A campaign by Greenpeace seeks to raise consciousness among Americans about the environmental costs of their toilet habits and counter an aggressive new push by the paper industry giants to market so-called luxury brands. …

Evidently Greenpeace prefers catastrophic forest fires that burn down “virgin” forests and spew millions of tons of greenhouse gases into the atmosphere over responsible forestry practices that protect, maintain, and perpetuate forests, watersheds, habitat, etc.

As Oregon Goober Teddy The Torch says, “It stinks. It just stinks.” Of course, he was talking about healthy forests, not the backsides of enviro lunatics.

Comments welcome. You can pull out all the stops on this one, but keep it clean.

Congressman Greg Walden On Forest Health

Greg Walden represents Oregon’s 2nd District in the U.S. House. He is the author and principal sponsor of the Healthy Forests Restoration Act (2003).

He has spoken in favor of fuels management, forest thinning, and the protection of forests from catastrophic fire numerous times on the House floor. The following YouTube videos of a speech he gave are somewhat dated (October 17, 2007) but the message is still critically important.

Walden discusses forest priorities on the floor - PART 1 [here]

Walden discusses forest priorities on the floor - PART 2 [here]

He also spoke in support of the Federal Land Assistance, Management and Enhancement Act of 2008 [here]. The FLAME Act was passed by the House but died in the Senate.

Congressman Walden on the FLAME Act (July 09, 2008) [here]

All 35 Walden YouTube videos [here]

Unappealing Authority, Or Whom Can You Trust?

In our modern day and age we face a plethora of social and political issues that revolve around science. Whether the weather or questions of global warming, forest management, wildlife management, economic crunches, morbid obesity, dog training, ear wax, or what have you, the arguments frequently rely on the expertise of authorities.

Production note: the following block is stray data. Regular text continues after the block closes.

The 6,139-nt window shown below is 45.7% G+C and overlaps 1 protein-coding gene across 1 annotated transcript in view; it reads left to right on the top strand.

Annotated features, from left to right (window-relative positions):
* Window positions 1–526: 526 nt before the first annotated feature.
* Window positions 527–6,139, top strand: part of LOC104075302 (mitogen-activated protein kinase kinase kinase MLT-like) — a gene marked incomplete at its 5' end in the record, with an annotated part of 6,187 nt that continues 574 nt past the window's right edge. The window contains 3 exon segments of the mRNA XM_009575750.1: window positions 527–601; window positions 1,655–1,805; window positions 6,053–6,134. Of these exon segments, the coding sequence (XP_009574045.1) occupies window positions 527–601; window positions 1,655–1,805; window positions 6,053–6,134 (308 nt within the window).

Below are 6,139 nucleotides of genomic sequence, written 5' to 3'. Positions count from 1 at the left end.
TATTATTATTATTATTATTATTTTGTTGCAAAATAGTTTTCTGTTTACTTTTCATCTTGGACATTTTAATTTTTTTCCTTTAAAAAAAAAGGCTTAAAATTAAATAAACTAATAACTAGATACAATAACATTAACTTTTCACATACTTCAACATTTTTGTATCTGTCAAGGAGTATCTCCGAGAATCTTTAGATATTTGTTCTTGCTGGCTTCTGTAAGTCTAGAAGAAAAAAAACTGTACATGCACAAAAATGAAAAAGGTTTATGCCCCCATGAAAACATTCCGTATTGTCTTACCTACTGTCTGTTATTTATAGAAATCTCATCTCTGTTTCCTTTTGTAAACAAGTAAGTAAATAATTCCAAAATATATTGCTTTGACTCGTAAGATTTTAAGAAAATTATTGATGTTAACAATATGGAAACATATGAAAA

An “authority” is an expert with uncommon knowledge about a particular subject. In our modern day and age, authorities often bear Ph.D. degrees and publish in peer reviewed journals, both of which are de facto qualifications for their lofty perch.

Of course, certain recognized authorities may be completely wrong in their scientific assessments, or stray beyond their field of expertise, or may be utter charlatans. Or they may be unappreciated geniuses whose bullseye pronouncements are largely ignored.

In our modern day and age, sometimes it’s hard to tell which is which.

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The Costs of Inaction

The just released (Winter 2009) issue of California Forests contains a powerful message: passive forest management leads to catastrophic wildfires that harm forests, watersheds, wildlife, public health, and other values.

California Forests is the official publication of the California Forestry Association. The entire issue can be downloaded from their website [here]. Some excerpts:

Wildfire Blazes Across Political Boundaries

by David A. Bischel, President, California Forestry Association

Wildfires in 2008 left nearly 1.5 million acres of California’s wildland charred … costing taxpayers more than $1 billion to fight. …

Wildfires don’t care about politics, nor do the watercourses that fill with mud and debris during post fire rains, or the wildfire displaced by the flames. …

Californians deserve to be made fully aware of the potential effects of action, or inaction, in our forests. They also deserve to have their elected officials engaged on the issue and participating in open debates.